Friday, April 25, 2008

Suing The DA

Should prosecutors be immune from civil lawsuits?

Radley Balko April 24, 2008

Last week, the U.S. Supreme Court agreed to hear the case of Thomas Goldstein, an ex-marine who was convicted of murdering his neighbor.
Goldstein served 24 years before his conviction was thrown out when the main witness against him was shown to have lied. That witness was a lifelong criminal who was given a deal on his own charges in exchange for testimony that Goldstein confessed to him in a jail cell. Goldstein alleges that the district attorney's office that prosecuted the case routinely used the testimony of so-called "jailhouse snitches" prosecutors knew or should have known weren't reliable.

Goldstein's case is unusual because he's not suing the prosecutor who convicted him, but John Van de Camp, the district attorney who supervised that prosecutor. The U.S. Court of Appeals for the Ninth Circuit has allowed Goldstein's case to go forward, causing the U.S. Supreme Court to agree to hear it.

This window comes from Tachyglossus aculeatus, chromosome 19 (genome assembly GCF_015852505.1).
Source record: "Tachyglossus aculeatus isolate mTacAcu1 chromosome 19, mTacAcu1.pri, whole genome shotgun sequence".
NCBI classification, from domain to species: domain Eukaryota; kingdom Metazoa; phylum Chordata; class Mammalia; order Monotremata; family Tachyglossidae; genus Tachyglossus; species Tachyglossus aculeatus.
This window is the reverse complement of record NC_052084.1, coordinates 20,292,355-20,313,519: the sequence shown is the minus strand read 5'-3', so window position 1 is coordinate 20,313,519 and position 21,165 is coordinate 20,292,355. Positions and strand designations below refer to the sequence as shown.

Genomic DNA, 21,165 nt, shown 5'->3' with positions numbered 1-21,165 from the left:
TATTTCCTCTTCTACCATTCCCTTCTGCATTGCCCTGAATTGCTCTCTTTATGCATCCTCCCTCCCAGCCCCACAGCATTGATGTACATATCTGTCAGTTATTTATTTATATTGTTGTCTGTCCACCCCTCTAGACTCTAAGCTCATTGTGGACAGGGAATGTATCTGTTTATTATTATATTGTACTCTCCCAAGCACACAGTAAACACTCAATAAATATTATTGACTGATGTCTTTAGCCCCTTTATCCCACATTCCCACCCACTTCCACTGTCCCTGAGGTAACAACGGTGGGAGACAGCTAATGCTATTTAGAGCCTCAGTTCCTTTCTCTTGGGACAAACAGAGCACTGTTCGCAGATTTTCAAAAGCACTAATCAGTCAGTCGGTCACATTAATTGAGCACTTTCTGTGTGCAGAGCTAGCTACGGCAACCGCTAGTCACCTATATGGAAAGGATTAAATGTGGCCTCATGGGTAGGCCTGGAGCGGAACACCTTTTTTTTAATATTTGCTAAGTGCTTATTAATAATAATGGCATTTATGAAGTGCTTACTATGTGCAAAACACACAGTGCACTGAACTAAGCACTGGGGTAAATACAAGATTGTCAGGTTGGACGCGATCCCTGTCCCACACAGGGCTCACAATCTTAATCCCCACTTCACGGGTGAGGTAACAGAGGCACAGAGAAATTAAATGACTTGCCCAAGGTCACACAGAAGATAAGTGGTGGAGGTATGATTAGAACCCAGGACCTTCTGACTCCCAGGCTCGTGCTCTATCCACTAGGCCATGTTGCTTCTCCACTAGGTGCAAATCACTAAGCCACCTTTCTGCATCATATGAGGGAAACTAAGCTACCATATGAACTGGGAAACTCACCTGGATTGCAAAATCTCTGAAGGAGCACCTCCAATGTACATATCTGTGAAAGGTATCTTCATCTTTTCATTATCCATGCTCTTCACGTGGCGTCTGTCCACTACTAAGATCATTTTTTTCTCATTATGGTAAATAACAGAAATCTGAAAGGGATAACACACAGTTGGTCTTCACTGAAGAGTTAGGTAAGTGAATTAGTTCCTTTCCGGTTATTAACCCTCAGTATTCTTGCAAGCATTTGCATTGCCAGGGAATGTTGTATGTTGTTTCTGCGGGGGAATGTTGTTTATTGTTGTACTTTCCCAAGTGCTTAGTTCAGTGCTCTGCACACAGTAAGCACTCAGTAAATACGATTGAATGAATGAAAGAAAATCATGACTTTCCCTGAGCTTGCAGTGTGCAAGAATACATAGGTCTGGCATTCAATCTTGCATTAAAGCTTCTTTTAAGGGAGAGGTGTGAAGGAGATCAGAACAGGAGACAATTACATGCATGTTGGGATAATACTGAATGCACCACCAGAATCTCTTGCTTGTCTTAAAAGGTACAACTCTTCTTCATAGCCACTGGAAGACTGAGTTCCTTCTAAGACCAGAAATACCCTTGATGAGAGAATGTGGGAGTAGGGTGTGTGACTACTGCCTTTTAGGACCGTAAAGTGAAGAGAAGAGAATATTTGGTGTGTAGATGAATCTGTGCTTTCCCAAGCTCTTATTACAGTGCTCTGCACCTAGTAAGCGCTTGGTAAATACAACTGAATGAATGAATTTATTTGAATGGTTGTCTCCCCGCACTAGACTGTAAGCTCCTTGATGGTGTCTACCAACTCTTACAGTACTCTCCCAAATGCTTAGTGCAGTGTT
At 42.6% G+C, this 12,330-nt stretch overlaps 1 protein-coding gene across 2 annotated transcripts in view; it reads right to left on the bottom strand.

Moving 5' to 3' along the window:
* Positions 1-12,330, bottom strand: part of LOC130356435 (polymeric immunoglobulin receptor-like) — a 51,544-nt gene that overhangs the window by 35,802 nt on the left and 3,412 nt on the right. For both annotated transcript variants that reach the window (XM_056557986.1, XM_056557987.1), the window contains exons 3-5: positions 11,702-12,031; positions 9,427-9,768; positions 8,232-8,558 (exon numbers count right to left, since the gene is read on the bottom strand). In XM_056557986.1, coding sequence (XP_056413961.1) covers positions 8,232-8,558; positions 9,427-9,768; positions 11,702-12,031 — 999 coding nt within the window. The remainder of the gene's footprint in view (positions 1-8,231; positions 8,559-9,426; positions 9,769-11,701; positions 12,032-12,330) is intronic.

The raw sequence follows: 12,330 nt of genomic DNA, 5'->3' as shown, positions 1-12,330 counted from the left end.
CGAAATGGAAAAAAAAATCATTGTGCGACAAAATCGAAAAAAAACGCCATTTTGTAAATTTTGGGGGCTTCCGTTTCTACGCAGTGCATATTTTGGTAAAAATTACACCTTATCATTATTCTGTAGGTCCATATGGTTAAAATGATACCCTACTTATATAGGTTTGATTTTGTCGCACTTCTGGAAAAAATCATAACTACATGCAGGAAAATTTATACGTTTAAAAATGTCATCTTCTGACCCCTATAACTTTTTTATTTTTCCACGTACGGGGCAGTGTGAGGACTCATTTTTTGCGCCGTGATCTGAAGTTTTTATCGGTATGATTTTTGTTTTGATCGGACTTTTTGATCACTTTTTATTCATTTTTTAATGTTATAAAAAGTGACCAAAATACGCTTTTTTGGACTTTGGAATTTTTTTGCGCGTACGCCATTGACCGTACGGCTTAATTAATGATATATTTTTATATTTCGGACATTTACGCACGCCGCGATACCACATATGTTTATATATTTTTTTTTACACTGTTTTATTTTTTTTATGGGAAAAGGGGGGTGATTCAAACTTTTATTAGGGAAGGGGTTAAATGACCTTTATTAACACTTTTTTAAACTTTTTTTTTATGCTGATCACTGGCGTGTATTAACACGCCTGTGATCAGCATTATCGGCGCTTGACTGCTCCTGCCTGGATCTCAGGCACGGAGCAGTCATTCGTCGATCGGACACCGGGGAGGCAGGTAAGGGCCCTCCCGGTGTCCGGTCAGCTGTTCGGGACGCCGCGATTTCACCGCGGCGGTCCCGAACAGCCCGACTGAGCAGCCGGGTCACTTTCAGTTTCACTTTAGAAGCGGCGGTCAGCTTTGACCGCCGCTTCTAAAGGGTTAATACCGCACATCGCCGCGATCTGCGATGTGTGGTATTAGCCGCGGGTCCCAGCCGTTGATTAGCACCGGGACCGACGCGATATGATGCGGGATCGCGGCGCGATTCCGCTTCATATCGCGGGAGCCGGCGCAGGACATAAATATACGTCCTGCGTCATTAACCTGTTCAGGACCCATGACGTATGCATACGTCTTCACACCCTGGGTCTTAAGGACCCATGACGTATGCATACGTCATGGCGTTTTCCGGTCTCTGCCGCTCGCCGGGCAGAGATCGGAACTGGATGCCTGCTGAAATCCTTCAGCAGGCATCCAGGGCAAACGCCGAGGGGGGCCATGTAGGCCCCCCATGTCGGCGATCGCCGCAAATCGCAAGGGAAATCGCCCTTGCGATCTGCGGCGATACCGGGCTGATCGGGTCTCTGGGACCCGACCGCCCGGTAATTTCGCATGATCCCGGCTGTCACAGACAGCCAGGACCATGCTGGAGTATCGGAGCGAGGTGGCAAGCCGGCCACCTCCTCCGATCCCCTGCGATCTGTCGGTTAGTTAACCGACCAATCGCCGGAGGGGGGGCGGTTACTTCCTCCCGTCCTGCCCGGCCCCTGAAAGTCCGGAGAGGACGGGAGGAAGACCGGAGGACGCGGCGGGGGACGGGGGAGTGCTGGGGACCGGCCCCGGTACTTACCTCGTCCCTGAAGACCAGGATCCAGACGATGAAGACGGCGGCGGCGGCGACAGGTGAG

Goldstein's lawsuit stems from federal law 42 U.S.C. 1983, which states that
"…[e]very person" who acts under color of state law to deprive another of a
constitutional rights shall be answerable to that person in a suit for damages," and provides a means for those wronged by government officials to file suit in federal court.

But there are exceptions to Section 1983 suits. In the 1976 case Imbler v.Pachtman, the U.S. Supreme Court carved out a wide exception to the law to exempt prosecutors.

The Court said common law tradition grants prosecutors have what's known as
"absolute immunity" from civil rights suits, meaning that they can't be sued,
provided they're acting in their capacity as prosecutors.
Few people enjoy such protections in their own line of work (judges have absolute immunity as well).

But this complete shield from accountability is especially problematic when we're talking about prosecutors. It's a job that's already plagued by incentive problems.
We tend to measure a prosecutor's performance based on how many people he's able to throw in jail, not necessarily by how well he metes out justice.

Rarely, for example, does a prosecutor get public recognition for the cases he doesn't take. So we have people in a position where they have the enormous power to take away someone's freedom, incentives nudging them to err on the side of prosecuting aggressively, and absolute immunity from lawsuits should they overstep their bounds.

It's a recipe for abuse.. . . .Read More
Radley Balko is a senior editor for reasononline.
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